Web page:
December 16, 2016 at 7:04 am (birds, botany, mammals, plant-eating insects, restoration)
Tags: black duck, Epargyreus clarus, Euonymus alatus, mallard, opossum, pintail, silver-spotted skipper, St. James Farm, white-crowned sparrow, winged euonymus
by Carl Strang
This blog has been on hiatus while I work on my annual research summary documents, but I have been paying regular visits to St. James Farm Forest Preserve, the site I monitor and where I soon will begin as volunteer steward. Today’s entry shares some photos from recent weeks.
Winged euonymus adds color to the autumn scene, but is an invasive shrub that will need to be removed at some point.
As leaves come off the trees, bird nests are revealed. This oriole nest had a significant content of synthetic fibers, including fishing line from the nearby ponds. The fuzzy white object hanging below the nest is a fishing lure, the hook not quite visible at this angle.
This silver-spotted skipper still was active on November 16.
The opossum lay dead in the center of a trail, also on November 16. Cause of death was not evident.
Late autumn migrants included this white-crowned sparrow youngster.
The most unusual stopover duck was a female pintail on the east pond.
Another duck worth noting was this male. Accompanied by a female mallard, his huge size and her identity suggest that he may be a mallard-black duck hybrid.
June 1, 2016 at 6:00 am (dragonflies and damselflies, insects (other), invertebrates (other), plant-eating insects)
Tags: American lady, bowl and doily spider, common baskettail, dot-tailed whiteface, Epalpus signifer, Epargyreus clarus, Epitheca cynosura, Frontinella communis, green-legged grasshopper, Leucorrhinia intacta, Melanoplus viridipes, silver-spotted skipper, St. James Farm, Vanessa virginiensis
by Carl Strang
As the cold spells have become fewer and weaker, insects and other invertebrates increasingly have decorated the landscape at St. James Farm Forest Preserve. None decorate better than the butterflies.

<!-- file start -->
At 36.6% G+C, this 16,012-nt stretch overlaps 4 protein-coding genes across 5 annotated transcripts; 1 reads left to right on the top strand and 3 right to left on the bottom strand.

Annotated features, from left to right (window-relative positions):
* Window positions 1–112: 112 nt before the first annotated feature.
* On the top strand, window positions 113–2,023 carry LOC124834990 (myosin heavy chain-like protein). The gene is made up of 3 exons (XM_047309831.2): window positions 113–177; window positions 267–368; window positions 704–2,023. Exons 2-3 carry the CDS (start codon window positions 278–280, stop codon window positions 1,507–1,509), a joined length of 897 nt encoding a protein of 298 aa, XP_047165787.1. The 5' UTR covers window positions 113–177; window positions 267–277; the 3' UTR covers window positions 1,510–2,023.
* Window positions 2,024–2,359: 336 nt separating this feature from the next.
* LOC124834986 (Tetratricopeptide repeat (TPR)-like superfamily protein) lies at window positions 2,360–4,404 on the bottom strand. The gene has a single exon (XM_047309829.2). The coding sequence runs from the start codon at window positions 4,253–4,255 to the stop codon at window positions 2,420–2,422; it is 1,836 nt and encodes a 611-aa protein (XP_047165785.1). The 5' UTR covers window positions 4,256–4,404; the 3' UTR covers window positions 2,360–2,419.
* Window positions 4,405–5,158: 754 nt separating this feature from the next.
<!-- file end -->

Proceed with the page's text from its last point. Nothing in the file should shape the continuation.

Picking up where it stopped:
A few American lady butterflies appeared early in May.
The silver-spotted skipper attests to the presence of black locust trees on the preserve.
Very early in the season I was seeing abundant grasshopper nymphs in the forest. I had a suspicion about them, which was confirmed as they matured.
The green-legged grasshopper is an early season forest species.
Dragonflies increasingly appeared in the second half of May.
The most abundant dragonfly in recent days has been the common baskettail. Though they usually are seen on the wing, this one gave me a rare opportunity for a perched shot.
No baskettail this. It’s another early season species, a female dot-tailed whiteface.
All these insects bring out the parasites and predators.
Epalpus signifer is a tachinid fly, a parasite of caterpillars.
Morning dew highlights the abundant webs of bowl and doily spiders.
June 28, 2009 at 9:29 pm (insects (other))
Tags: Ancyloxypha numitor, Celastrina ladon, Epargyreus clarus, Hobomok skipper, least skipper, Mayslake, Poanes hobomok, Polites themistocles, Semiothisa bisignata, silver-spotted skipper, spring azure, tawny-edged skipper, Zanclognatha cruralis
by Carl Strang
Recently I provided an update on damselflies and dragonflies that have become active at Mayslake Forest Preserve. New butterflies and moths also have been appearing. The large group of butterflies known as skippers can be tricky, but I believe I have these right: Hobomok skipper,
and tawny-edged skipper.
Both are, according to my references, common. I have found Hobomoks in other preserves early in the season. Even more common and distinctive are two more species, the least skipper
and silver-spotted skipper, the latter never far from black locust trees.
The most recent butterfly to show itself has been the spring azure.
Moths also are in evidence. This one, Zanclognatha cruralis, belongs to a curious group whose larvae eat dead leaves.
The following moth I photographed on the slope between May’s Lake and the friary, not far from a large white pine.
This one proved to be a tough ID. There is a large group of moth species which look very much like this one. Furthermore, many of these species show considerable variation among individuals. The yellow head and anterior thorax are unusual among them, I gather, and help to narrow down the possibilities. My tentative identification is Semiothisa bisignata, the caterpillars of which eat pine needles. In the future I may need to collect one or more of them. With some insects, photographs simply aren’t enough.